Whenever I think of Dark Souls, I think of the scene in Jaws where the crew are sitting around the table comparing scars. They’re talking about the scars that serve as souvenirs from each of their greatest battles. Nearly every single step in Dark Souls III felt like I was heading towards my greatest battle and walking away, or more often than not failing to felt like another scar to talk about or another tale to tell to my fellow travelers. Much like it’s predecessors, Dark Souls III is incredibly challenging and brutal while being rewarding at the same time, but you already knew that. What may surprise you though is how open the world is and just how gorgeous it can be. Not all of it’s new ideas land as successfully but Dark Souls III is unquestionably a fantastic experience that plays like a love letter to it’s very devoted fan base.
Much of the core DNA that makes the Dark Souls franchise so unique returns here for the new game. You’re still going around, killing monsters, collecting souls and using them to level up. The extremely solid combat makes a return and it’s as exciting and rewarding as ever to take out the monsters, demons and beasts that haunt the kingdom of Lothric. For what it’s worth, I thought that the beginning sections of the game were almost too easy, now when I say this please understand what kind of Dark Souls player I am; a terrible one. It usually takes me an embarrassing amount of time to get through even the easiest enemies but I was able to clear the first few sections, including the first few bosses with relative ease, and diehards (I’m looking at you people on Youtube who beat the game with a dance-pad) may end be blowing through the first few sections remarkably quickly. I also felt like with Dark Souls III From Software learned a lot from Bloodborne, as the game controls like a mix of the two franchises and I played a whole lot of Bloodborne, so that may have helped.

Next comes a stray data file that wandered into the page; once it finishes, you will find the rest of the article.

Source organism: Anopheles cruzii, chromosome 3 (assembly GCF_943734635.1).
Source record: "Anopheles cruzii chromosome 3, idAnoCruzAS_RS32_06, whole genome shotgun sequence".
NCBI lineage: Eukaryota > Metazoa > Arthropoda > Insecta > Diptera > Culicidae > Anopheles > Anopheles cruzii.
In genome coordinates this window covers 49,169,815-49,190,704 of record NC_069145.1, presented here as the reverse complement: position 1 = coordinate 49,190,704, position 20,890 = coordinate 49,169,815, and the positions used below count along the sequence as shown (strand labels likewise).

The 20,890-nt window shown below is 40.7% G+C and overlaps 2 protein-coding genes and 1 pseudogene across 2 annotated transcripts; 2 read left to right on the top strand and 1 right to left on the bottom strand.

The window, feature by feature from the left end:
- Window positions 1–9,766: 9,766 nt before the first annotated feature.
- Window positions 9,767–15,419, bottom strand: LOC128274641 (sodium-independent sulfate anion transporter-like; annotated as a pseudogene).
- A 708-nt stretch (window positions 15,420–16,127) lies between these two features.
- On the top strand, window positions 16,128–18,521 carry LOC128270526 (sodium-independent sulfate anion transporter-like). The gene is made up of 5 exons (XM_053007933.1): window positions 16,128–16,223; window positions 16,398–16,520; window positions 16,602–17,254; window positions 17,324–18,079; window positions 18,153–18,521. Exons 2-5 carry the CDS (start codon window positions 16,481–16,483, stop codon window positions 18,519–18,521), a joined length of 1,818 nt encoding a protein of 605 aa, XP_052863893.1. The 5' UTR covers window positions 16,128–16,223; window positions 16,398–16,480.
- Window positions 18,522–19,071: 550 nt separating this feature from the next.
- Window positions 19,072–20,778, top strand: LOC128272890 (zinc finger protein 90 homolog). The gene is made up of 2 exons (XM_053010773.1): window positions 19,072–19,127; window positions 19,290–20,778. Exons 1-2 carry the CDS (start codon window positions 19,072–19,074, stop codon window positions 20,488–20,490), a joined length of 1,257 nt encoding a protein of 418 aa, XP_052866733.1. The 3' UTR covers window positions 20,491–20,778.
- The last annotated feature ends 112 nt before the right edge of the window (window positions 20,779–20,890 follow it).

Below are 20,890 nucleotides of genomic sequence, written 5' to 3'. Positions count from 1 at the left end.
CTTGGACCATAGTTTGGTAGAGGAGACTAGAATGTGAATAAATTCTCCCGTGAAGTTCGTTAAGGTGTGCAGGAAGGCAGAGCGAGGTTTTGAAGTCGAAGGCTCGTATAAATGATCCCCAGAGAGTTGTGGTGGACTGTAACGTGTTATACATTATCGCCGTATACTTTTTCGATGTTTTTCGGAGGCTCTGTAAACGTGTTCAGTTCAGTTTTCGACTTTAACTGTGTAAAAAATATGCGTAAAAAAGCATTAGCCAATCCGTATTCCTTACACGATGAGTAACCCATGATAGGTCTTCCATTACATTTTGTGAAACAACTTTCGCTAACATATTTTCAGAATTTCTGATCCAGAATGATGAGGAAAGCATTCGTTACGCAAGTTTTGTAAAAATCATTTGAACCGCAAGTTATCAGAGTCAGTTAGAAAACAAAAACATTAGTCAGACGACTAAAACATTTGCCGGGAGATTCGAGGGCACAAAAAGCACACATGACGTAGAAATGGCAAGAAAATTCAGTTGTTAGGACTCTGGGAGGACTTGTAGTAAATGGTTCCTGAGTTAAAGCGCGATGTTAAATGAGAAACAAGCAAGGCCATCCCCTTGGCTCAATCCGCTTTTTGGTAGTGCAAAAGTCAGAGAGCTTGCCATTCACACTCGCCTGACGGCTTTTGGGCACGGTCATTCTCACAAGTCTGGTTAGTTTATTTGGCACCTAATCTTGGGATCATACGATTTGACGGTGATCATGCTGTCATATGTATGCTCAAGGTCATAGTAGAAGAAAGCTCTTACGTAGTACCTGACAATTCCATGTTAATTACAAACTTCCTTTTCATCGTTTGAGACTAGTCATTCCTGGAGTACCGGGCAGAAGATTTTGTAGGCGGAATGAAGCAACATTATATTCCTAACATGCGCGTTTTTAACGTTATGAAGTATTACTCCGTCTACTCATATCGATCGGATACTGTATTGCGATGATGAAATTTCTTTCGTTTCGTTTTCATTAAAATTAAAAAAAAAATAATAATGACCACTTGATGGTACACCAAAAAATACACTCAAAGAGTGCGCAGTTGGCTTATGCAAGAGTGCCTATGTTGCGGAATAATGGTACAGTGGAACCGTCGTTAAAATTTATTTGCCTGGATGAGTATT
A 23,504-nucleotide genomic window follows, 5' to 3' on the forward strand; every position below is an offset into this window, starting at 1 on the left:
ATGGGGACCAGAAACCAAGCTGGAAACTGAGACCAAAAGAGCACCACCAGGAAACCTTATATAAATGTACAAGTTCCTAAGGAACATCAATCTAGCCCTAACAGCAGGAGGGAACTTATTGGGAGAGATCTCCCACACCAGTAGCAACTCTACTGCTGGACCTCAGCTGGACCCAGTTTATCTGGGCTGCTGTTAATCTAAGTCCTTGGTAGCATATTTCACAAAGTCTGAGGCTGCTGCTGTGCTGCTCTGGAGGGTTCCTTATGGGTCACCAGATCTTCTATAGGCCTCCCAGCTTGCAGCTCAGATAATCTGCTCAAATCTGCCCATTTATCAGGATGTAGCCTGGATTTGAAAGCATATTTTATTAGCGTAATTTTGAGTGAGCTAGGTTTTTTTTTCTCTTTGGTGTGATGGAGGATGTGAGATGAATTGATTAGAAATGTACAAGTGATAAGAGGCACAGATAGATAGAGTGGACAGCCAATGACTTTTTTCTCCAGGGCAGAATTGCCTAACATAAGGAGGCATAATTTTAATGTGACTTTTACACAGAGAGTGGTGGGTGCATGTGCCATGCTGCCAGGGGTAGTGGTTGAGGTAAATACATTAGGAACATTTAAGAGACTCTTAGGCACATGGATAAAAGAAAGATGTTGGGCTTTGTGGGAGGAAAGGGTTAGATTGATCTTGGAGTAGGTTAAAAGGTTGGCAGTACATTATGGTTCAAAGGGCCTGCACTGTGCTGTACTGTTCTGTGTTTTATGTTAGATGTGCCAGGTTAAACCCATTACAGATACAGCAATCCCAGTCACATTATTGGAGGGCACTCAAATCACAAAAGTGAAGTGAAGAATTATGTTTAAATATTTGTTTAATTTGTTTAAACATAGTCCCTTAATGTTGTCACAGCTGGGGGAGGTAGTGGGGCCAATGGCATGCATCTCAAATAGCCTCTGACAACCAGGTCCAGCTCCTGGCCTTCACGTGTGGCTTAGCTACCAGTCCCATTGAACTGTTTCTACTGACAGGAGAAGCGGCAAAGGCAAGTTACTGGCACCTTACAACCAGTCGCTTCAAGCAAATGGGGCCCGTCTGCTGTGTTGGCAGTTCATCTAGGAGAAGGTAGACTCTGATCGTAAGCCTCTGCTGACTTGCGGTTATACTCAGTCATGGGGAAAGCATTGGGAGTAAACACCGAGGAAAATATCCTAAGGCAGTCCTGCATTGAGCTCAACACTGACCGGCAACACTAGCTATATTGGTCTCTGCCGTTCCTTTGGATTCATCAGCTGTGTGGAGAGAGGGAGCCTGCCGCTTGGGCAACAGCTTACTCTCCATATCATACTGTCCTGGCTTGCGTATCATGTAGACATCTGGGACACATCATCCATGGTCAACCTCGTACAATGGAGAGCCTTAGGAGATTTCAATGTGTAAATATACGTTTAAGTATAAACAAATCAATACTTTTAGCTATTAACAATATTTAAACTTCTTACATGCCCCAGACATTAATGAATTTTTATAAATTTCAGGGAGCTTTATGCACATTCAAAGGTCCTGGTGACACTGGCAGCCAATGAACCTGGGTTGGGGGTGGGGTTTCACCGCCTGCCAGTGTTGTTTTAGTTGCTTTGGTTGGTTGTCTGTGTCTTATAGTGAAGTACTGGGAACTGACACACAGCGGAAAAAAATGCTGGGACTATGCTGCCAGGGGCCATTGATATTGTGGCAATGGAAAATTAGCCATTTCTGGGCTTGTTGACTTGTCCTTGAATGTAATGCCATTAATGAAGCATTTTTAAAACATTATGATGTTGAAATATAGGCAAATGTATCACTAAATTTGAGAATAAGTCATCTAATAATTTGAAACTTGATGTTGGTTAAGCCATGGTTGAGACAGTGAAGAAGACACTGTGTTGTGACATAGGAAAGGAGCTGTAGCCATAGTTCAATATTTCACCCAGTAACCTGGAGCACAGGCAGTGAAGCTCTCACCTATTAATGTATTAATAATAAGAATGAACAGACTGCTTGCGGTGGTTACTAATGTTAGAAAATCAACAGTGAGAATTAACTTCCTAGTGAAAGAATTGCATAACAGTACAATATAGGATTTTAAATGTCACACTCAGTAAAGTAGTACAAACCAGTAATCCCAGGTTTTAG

Regardless, rest assured that Dark Souls III has not gone soft and the series trademark difficulty comes back very quickly. Enemies are smart and aggressive, seemingly even more so than in previous games so you’ll have to approach nearly every battle with cautious planning and effective strategy if you have any hope of making it out with your souls intact. The advanced hardware running Dark Souls III allows for more enemies to target you at once than ever and it’s pretty likely that you’ll be completely overwhelmed with even a few missteps. I tried to outrun a higher level knight enemy earlier in the game only to run into what I could only describe as a colony of demon skeleton warriors. Did I die? Of course, but I learned from my mistake and that led to me to advance even further into Dark Souls III, and that’s what really makes the Souls games so interesting, you have to earn everything and it feels so good when you do.